Monday, 21 December 2015

Capitalism and consumerism

Capitalism is the world’s greatest production machine. However, eventually, production needs to be consumed. Thus, capitalism can only go on growing if consumers are willing to consume. So, it is consumerism indispensable to the survival of capitalism?

Of course, we are still very far from a society of plenty, but should capitalism go on for several centuries producing wealth at the rate it has produced in the past, we may expect to reach such a status.

Alternatively, we may consider that consumer demand is infinitely elastic since humans can always either design new items of consumption (e.g. inter-galactic travel) or, because when their appetite subsides, it may be encouraged through advertising. For instance, most people would live quite well with just a pair of shoes per year. However, the fashion industry persuades us to have dozens or hundreds of them and we become trapped into an unreasonable pursuit of consumption that contributes little or nothing to human happiness.

Moreover, consumerism creates many side effects that generate also production opportunities for capitalists. For instance, to use the words of Harari (2015), “Obesity is a double victory for consumerism. Instead of eating little, which will lead to economic contraction, people eat too much and then buy diet products – contributing to economic growth twice over.… The new ethic promises paradise on condition that the rich remain greedy and spend their time making more money, and the masses give free rein to their cravings and passions – and buy more and more.”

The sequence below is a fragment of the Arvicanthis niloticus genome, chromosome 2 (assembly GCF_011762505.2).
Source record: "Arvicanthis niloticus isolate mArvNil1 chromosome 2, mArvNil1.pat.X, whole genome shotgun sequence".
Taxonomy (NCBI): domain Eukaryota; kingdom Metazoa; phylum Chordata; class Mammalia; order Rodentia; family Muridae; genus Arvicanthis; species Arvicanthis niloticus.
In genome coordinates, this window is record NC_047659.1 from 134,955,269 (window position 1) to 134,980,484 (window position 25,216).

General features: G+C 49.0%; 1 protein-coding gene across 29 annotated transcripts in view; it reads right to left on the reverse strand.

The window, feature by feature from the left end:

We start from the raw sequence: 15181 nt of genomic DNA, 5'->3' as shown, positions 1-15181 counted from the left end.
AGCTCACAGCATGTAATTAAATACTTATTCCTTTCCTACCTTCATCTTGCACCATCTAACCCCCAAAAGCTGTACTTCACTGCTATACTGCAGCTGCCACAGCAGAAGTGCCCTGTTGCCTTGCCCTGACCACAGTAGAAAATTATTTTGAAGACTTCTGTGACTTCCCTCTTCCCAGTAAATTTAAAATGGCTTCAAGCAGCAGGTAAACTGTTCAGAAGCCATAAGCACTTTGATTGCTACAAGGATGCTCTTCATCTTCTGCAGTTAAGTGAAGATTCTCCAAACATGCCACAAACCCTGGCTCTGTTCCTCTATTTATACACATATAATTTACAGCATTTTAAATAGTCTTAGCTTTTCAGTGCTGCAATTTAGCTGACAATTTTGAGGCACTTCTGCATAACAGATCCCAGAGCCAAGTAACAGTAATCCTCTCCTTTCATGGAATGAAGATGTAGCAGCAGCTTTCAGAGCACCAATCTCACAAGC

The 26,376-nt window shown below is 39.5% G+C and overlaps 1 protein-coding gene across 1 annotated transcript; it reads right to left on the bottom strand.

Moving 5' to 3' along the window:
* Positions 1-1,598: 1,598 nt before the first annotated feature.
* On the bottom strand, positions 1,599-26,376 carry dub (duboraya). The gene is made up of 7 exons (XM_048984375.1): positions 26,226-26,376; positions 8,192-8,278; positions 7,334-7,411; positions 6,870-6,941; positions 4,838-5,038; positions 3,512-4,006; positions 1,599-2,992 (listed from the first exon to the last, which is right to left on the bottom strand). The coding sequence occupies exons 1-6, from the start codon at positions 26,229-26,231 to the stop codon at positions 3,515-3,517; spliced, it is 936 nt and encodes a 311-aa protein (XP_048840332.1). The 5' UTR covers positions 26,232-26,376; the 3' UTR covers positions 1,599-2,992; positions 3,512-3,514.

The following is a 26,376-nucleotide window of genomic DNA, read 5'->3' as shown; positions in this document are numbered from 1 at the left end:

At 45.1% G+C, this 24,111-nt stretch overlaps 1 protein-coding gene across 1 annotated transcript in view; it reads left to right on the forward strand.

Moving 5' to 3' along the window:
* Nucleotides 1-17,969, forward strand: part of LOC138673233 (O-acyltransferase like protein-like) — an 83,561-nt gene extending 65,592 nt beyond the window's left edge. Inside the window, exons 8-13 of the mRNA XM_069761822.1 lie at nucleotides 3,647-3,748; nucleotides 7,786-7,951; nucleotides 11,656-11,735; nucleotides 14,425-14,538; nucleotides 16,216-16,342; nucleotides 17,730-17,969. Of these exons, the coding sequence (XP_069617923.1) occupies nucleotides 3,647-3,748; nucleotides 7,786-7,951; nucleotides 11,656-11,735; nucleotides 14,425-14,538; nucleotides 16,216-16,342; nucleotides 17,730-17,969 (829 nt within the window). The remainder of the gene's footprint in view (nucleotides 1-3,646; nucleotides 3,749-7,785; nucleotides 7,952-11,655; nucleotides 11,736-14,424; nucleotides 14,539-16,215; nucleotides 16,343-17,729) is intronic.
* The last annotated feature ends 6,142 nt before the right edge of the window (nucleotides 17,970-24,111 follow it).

Nevertheless, the reliance of capitalism on consumerism creates two distinct overcast clouds on its future. First, it increases human alienation which may degenerate into revolt against capitalism. Second, and most importantly, it sets a boundary on how much such an economic system can rely on consumer sovereignty and consumption-led growth.

In relation to the first it is opportune to remark that this argument is already used as the basis for the anti-capitalism of some religious leaders and communists. It is hypocritical that, having failed to solve poverty through charity or having created misery with their social experiments, they now want to accuse capitalism for having provided the opportunity to consume to the masses.

The reliance of capitalism on consumer-led growth is necessarily finite, unless humans transform themselves into consumption machines. The point of consumer saturation is certainly centuries away but it will happen. So, when that day comes who will substitute the individuals' demand for goods and services? Whether it is the government or a new type of institution it will have to be driven by a new form of rationalization different from consumer welfare. That is the valuation of leisure, consumption and work will change and may not be decided on competitive markets.

Overall, consumerism and waste is not fundamentally caused by capitalism but it sets a limit on the duration of capitalism. The other constraint is set by the relative contribution of machines and labor to the production process.

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